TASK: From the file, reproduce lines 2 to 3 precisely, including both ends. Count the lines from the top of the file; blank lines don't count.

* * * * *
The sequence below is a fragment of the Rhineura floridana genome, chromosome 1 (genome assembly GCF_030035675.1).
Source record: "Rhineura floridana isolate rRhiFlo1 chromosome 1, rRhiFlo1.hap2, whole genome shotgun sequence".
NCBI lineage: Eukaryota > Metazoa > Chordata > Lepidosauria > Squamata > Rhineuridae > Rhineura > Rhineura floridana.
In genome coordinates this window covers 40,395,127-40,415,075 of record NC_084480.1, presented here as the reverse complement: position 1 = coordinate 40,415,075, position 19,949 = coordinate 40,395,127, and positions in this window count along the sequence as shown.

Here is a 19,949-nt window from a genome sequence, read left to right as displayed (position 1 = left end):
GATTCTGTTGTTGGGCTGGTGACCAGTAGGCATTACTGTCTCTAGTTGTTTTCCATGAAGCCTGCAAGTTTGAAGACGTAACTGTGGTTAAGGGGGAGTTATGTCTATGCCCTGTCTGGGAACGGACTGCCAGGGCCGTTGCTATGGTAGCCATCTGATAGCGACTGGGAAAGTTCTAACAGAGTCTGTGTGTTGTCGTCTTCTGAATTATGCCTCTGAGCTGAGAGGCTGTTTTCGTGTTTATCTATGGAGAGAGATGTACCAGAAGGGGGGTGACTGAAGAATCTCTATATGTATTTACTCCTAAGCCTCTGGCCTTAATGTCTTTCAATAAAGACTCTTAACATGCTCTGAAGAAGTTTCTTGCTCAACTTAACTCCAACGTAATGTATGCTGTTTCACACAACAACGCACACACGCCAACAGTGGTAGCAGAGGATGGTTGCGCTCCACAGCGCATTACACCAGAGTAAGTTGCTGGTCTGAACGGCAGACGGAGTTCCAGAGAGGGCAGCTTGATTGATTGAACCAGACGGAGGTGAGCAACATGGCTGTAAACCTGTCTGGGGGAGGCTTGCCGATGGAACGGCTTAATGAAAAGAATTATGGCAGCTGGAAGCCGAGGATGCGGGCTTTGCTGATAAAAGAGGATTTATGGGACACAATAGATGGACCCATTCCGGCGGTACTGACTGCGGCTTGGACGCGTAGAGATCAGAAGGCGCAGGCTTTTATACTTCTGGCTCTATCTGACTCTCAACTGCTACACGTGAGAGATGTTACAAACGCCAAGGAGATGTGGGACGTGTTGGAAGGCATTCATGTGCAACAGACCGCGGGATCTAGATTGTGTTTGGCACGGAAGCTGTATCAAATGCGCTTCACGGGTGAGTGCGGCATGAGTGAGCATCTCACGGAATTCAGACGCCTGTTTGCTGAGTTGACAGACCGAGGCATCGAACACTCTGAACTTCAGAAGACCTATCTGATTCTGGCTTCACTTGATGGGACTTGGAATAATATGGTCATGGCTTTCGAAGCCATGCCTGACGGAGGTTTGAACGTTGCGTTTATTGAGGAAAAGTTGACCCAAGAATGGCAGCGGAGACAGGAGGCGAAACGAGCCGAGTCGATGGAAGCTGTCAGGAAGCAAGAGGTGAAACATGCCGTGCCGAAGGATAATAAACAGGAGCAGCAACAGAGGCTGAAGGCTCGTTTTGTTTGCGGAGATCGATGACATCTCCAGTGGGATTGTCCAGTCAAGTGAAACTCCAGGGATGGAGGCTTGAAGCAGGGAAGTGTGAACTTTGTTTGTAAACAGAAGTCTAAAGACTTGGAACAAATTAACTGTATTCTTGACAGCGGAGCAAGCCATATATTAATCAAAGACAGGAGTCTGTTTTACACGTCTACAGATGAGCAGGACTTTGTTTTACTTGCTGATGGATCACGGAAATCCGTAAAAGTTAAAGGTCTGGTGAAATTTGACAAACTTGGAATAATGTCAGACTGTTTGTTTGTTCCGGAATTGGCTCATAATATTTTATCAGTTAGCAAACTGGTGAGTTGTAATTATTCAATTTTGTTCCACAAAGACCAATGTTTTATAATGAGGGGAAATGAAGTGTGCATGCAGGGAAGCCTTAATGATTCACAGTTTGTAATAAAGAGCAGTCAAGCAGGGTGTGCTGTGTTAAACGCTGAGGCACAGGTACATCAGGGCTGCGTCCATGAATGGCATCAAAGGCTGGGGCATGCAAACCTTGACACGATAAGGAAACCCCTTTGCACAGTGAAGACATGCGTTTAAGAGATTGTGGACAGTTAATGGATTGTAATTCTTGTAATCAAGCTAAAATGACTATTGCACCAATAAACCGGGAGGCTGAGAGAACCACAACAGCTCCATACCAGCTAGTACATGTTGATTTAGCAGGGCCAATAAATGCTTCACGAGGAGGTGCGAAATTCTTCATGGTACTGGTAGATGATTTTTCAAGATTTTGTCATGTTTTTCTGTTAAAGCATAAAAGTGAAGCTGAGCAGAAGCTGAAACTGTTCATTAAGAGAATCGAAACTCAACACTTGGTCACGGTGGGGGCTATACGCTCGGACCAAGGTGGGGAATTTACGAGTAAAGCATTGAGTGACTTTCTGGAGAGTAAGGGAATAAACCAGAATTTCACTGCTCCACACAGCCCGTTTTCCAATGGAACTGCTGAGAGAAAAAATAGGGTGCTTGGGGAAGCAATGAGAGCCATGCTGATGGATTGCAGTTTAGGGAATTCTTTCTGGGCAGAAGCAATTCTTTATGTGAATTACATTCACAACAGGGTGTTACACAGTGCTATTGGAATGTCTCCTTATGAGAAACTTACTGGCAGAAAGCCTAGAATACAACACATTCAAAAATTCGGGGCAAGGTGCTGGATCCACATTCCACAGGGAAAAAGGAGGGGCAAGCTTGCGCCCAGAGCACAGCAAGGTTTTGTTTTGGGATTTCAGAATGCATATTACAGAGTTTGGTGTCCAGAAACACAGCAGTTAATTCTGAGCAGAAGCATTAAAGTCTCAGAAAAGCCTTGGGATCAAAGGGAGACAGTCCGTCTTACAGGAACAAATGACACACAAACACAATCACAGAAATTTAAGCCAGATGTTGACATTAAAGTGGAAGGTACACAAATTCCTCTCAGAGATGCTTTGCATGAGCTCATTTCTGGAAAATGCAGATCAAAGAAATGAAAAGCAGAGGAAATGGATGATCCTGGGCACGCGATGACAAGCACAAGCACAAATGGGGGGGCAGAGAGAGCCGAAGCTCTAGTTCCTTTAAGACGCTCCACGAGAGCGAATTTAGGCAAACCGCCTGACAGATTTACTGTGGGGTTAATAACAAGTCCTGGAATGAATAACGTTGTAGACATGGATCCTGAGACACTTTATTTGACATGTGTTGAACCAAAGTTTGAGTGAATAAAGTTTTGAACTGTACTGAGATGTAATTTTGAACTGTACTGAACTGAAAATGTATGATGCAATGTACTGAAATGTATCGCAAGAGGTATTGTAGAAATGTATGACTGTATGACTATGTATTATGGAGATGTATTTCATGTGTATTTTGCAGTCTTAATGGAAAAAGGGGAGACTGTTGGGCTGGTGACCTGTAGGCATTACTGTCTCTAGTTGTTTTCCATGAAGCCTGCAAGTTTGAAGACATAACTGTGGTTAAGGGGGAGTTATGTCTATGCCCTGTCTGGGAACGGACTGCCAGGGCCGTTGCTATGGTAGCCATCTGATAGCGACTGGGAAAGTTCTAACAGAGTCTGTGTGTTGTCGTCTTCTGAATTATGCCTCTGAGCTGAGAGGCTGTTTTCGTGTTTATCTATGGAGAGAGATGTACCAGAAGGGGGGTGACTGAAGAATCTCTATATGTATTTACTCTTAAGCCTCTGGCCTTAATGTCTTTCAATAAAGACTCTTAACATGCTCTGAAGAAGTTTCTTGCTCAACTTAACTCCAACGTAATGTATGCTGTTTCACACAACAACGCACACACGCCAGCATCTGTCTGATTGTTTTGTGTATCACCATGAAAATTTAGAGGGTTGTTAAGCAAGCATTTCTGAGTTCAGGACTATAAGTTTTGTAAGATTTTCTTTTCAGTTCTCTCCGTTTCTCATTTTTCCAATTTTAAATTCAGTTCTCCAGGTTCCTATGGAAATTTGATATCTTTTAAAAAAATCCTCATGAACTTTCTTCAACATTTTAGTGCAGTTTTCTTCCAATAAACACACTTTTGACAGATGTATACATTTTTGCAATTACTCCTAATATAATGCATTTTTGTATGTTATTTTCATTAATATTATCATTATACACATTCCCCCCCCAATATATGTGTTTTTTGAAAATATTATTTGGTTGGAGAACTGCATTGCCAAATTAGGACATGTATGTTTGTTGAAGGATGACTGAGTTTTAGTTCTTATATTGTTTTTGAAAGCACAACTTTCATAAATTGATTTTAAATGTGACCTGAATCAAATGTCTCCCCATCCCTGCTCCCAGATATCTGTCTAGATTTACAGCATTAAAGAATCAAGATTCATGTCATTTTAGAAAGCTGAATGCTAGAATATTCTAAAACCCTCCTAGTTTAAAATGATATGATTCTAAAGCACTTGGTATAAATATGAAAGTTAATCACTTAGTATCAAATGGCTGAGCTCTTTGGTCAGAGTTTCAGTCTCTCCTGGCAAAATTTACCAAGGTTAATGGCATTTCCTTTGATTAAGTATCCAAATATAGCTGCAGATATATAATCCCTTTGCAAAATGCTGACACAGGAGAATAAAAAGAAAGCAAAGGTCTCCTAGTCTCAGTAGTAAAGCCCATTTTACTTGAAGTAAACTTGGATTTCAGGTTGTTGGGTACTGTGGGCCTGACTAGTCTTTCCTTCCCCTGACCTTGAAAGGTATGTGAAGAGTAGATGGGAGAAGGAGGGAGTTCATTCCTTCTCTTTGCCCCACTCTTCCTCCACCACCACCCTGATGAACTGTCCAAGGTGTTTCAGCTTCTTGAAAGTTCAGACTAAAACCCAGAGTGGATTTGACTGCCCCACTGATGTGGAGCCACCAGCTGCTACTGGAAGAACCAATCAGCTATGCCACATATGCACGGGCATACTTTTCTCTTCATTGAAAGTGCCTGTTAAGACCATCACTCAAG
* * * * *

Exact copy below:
Source record: "Rhineura floridana isolate rRhiFlo1 chromosome 1, rRhiFlo1.hap2, whole genome shotgun sequence".
NCBI lineage: Eukaryota > Metazoa > Chordata > Lepidosauria > Squamata > Rhineuridae > Rhineura > Rhineura floridana.